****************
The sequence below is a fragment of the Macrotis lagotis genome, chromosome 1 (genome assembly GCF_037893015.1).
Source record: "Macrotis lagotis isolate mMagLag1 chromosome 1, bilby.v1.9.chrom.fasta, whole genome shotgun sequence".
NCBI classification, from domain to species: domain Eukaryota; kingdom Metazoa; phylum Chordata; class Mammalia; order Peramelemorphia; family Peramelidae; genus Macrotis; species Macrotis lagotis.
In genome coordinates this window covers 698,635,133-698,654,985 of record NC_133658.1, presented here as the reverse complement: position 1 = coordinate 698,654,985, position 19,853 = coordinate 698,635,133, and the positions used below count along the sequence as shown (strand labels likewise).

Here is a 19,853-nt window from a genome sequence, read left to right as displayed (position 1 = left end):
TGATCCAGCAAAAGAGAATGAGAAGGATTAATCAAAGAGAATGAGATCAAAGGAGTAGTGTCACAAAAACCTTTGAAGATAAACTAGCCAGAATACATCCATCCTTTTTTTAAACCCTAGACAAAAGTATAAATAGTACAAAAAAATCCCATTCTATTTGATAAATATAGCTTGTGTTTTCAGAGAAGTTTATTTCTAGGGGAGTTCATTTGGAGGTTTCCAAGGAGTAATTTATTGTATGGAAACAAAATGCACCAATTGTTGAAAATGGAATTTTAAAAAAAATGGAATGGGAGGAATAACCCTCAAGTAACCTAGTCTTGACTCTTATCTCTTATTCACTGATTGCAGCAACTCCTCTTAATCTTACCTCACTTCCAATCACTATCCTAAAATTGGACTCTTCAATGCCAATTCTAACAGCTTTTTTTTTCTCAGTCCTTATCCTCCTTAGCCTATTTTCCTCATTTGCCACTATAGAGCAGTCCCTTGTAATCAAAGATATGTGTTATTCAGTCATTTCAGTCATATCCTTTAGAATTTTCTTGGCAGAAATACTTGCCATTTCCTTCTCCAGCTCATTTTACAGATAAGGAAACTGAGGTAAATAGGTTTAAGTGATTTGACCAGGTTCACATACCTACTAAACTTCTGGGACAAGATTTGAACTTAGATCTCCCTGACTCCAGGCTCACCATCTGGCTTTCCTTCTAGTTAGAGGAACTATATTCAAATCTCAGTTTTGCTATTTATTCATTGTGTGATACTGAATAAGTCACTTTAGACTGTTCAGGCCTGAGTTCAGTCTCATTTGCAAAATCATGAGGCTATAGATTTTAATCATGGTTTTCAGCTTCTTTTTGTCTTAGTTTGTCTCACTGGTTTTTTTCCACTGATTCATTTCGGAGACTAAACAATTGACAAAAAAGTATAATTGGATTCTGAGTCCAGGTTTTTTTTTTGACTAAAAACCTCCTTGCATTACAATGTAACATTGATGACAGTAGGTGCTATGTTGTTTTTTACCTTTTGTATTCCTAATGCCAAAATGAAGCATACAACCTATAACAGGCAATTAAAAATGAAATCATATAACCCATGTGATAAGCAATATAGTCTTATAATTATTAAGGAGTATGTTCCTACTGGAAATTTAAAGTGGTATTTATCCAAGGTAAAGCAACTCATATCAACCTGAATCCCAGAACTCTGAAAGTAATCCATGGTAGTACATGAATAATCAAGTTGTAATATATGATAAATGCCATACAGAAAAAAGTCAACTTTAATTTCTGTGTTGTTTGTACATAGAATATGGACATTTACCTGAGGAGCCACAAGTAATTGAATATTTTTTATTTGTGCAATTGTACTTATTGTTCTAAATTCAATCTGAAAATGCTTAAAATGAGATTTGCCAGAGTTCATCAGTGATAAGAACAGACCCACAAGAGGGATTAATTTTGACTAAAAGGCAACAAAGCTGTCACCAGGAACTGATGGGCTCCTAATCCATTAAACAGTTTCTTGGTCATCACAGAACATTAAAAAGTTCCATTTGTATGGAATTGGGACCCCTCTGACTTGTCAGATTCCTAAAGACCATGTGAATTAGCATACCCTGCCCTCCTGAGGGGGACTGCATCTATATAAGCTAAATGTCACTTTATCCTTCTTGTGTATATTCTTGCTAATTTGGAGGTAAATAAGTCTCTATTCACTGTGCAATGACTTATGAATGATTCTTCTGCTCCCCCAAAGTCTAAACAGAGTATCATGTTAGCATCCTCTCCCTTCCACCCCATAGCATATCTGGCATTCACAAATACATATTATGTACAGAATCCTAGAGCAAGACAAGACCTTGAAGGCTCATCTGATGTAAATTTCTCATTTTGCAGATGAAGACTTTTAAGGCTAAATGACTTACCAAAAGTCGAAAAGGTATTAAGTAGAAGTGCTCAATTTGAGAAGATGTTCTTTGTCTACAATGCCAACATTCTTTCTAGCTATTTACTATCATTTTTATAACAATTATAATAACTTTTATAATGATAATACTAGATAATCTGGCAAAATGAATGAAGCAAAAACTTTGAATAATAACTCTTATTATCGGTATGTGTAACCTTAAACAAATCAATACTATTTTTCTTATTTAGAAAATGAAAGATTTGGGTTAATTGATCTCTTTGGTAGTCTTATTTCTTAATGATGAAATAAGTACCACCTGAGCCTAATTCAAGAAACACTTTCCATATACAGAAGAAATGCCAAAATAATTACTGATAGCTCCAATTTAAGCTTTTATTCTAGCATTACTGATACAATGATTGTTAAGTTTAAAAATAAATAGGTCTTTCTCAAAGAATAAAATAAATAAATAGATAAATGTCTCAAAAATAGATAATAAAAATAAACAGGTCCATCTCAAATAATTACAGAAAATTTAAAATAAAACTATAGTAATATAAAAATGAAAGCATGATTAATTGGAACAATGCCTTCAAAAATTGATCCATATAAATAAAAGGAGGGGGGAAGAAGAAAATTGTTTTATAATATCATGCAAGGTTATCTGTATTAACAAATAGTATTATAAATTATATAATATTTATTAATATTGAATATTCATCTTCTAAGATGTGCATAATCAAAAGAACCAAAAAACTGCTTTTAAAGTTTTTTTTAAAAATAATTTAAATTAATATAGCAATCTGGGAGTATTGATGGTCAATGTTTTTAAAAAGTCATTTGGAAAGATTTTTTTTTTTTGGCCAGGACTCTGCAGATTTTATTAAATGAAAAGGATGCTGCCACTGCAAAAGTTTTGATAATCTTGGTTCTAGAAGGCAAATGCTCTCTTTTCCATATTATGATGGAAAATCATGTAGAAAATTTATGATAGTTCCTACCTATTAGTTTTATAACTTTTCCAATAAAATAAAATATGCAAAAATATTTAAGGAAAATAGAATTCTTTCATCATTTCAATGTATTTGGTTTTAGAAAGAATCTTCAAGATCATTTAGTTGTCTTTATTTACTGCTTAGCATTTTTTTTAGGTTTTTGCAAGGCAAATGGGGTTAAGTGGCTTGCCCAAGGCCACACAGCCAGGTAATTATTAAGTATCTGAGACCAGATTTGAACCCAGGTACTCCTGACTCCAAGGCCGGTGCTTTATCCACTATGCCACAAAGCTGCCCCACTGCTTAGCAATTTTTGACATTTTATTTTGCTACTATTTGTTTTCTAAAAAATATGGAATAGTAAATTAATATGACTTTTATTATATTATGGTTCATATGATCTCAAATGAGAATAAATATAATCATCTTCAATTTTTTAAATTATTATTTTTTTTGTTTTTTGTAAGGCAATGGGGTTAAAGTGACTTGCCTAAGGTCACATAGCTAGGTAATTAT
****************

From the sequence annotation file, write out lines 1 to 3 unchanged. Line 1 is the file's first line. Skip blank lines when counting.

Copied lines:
The sequence below is a fragment of the Macrotis lagotis genome, chromosome 1 (genome assembly GCF_037893015.1).
Source record: "Macrotis lagotis isolate mMagLag1 chromosome 1, bilby.v1.9.chrom.fasta, whole genome shotgun sequence".
NCBI classification, from domain to species: domain Eukaryota; kingdom Metazoa; phylum Chordata; class Mammalia; order Peramelemorphia; family Peramelidae; genus Macrotis; species Macrotis lagotis.